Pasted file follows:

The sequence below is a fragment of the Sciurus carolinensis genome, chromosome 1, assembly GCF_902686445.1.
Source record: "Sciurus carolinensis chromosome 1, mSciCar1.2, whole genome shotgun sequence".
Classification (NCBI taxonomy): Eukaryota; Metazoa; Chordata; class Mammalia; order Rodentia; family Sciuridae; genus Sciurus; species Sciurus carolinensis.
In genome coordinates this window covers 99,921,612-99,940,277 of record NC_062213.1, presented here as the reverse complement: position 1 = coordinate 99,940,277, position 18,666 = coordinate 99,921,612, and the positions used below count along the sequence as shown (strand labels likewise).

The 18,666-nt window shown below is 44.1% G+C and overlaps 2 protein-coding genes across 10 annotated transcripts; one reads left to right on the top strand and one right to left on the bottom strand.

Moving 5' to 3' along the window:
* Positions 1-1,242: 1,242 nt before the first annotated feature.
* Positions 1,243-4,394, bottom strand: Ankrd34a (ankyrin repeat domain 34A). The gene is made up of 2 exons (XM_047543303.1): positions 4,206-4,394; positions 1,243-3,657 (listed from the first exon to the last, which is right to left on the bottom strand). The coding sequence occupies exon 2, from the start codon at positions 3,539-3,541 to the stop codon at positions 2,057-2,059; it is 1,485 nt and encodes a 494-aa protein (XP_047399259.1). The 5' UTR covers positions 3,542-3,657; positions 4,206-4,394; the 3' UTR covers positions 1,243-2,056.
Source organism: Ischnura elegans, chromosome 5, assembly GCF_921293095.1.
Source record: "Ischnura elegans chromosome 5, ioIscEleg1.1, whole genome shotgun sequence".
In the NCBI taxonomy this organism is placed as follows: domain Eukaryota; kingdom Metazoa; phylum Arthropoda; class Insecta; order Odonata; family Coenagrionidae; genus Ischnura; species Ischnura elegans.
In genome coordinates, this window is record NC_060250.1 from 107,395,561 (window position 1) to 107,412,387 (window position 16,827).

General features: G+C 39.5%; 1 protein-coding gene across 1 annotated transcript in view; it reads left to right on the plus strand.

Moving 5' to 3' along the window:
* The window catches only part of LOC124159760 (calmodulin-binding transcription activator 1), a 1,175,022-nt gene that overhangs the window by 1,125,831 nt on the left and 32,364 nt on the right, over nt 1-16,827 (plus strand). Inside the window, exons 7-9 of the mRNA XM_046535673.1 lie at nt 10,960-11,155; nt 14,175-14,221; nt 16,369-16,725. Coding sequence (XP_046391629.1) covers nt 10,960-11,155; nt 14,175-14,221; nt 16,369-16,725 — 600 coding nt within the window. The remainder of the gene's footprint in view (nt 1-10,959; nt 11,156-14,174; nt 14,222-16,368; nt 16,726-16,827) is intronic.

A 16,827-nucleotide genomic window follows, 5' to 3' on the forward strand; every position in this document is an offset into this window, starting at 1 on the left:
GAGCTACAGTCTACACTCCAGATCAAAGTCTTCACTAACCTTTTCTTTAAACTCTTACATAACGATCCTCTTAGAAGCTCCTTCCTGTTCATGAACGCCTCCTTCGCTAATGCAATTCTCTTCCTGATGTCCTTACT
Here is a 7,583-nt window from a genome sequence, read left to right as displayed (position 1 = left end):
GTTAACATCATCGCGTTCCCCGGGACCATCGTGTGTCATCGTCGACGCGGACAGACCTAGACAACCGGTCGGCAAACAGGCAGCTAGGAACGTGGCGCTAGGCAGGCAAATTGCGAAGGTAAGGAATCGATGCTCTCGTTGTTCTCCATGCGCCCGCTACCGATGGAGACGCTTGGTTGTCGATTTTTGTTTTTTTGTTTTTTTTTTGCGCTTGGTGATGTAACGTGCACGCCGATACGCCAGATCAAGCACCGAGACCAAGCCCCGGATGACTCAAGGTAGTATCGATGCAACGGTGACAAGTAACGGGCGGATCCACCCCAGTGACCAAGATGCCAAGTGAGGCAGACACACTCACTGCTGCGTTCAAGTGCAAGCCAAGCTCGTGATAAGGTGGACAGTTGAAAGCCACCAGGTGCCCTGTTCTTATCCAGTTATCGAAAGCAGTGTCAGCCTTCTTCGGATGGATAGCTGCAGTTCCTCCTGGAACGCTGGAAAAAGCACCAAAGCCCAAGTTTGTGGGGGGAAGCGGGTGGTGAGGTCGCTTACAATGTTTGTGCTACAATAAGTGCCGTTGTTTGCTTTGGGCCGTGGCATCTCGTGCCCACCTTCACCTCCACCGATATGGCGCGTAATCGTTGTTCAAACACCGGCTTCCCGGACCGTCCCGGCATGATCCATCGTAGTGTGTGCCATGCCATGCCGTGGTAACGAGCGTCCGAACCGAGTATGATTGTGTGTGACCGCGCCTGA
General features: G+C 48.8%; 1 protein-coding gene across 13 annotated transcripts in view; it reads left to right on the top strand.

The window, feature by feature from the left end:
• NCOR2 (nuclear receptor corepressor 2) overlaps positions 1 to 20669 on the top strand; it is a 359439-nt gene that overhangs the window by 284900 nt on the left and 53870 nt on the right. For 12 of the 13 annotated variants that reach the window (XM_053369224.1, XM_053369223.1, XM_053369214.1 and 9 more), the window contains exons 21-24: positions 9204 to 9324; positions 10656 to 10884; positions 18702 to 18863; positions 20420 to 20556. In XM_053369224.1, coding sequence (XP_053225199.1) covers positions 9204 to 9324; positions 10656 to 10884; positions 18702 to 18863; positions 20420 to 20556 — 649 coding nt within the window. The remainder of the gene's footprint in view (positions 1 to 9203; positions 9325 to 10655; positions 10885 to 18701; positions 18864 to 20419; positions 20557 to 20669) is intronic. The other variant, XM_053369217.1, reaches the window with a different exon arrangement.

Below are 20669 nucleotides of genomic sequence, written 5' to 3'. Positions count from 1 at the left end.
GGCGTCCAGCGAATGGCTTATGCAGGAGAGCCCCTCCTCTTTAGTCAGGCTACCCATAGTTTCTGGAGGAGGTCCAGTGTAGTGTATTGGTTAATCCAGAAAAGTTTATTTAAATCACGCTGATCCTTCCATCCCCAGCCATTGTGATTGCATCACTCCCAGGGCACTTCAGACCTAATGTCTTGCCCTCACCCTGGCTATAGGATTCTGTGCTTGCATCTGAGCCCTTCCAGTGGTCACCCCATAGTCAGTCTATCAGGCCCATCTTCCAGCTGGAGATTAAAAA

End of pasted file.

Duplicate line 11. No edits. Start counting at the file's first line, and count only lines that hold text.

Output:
In the NCBI taxonomy this organism is placed as follows: domain Eukaryota; kingdom Metazoa; phylum Arthropoda; class Insecta; order Odonata; family Coenagrionidae; genus Ischnura; species Ischnura elegans.